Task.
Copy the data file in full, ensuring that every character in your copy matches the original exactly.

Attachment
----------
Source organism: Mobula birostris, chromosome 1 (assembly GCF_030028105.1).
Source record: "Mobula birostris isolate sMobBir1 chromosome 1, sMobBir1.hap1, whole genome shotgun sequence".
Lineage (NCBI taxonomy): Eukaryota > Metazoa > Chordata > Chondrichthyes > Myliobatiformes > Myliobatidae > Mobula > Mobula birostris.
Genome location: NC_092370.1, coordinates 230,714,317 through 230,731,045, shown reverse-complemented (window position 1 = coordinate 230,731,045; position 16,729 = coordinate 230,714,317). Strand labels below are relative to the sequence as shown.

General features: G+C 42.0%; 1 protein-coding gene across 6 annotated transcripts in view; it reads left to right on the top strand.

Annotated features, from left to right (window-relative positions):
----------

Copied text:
Source organism: Mobula birostris, chromosome 1 (assembly GCF_030028105.1).
Source record: "Mobula birostris isolate sMobBir1 chromosome 1, sMobBir1.hap1, whole genome shotgun sequence".
Lineage (NCBI taxonomy): Eukaryota > Metazoa > Chordata > Chondrichthyes > Myliobatiformes > Myliobatidae > Mobula > Mobula birostris.
Genome location: NC_092370.1, coordinates 230,714,317 through 230,731,045, shown reverse-complemented (window position 1 = coordinate 230,731,045; position 16,729 = coordinate 230,714,317). Strand labels below are relative to the sequence as shown.

General features: G+C 42.0%; 1 protein-coding gene across 6 annotated transcripts in view; it reads left to right on the top strand.

Annotated features, from left to right (window-relative positions):